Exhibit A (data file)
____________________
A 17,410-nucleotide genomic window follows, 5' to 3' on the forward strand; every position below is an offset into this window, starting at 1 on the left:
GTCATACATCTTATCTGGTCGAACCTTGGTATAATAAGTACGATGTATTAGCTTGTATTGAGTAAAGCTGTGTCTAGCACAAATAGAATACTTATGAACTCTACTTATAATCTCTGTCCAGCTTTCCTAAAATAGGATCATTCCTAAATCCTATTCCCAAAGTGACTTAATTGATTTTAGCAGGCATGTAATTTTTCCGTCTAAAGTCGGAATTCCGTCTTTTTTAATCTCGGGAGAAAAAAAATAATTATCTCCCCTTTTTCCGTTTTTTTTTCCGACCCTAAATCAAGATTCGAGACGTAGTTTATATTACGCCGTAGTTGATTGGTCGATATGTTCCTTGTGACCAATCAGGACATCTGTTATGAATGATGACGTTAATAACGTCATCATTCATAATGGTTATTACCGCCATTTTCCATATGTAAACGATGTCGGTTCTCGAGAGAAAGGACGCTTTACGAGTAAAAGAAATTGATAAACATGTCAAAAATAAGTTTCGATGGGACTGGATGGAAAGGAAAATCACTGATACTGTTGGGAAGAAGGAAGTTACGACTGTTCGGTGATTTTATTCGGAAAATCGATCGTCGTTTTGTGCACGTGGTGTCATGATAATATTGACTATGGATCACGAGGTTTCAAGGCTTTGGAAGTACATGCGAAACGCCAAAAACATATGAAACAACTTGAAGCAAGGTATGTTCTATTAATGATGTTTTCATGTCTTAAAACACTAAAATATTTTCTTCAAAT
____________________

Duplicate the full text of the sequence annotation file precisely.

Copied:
A 17,410-nucleotide genomic window follows, 5' to 3' on the forward strand; every position below is an offset into this window, starting at 1 on the left:
GTCATACATCTTATCTGGTCGAACCTTGGTATAATAAGTACGATGTATTAGCTTGTATTGAGTAAAGCTGTGTCTAGCACAAATAGAATACTTATGAACTCTACTTATAATCTCTGTCCAGCTTTCCTAAAATAGGATCATTCCTAAATCCTATTCCCAAAGTGACTTAATTGATTTTAGCAGGCATGTAATTTTTCCGTCTAAAGTCGGAATTCCGTCTTTTTTAATCTCGGGAGAAAAAAAATAATTATCTCCCCTTTTTCCGTTTTTTTTTCCGACCCTAAATCAAGATTCGAGACGTAGTTTATATTACGCCGTAGTTGATTGGTCGATATGTTCCTTGTGACCAATCAGGACATCTGTTATGAATGATGACGTTAATAACGTCATCATTCATAATGGTTATTACCGCCATTTTCCATATGTAAACGATGTCGGTTCTCGAGAGAAAGGACGCTTTACGAGTAAAAGAAATTGATAAACATGTCAAAAATAAGTTTCGATGGGACTGGATGGAAAGGAAAATCACTGATACTGTTGGGAAGAAGGAAGTTACGACTGTTCGGTGATTTTATTCGGAAAATCGATCGTCGTTTTGTGCACGTGGTGTCATGATAATATTGACTATGGATCACGAGGTTTCAAGGCTTTGGAAGTACATGCGAAACGCCAAAAACATATGAAACAACTTGAAGCAAGGTATGTTCTATTAATGATGTTTTCATGTCTTAAAACACTAAAATATTTTCTTCAAAT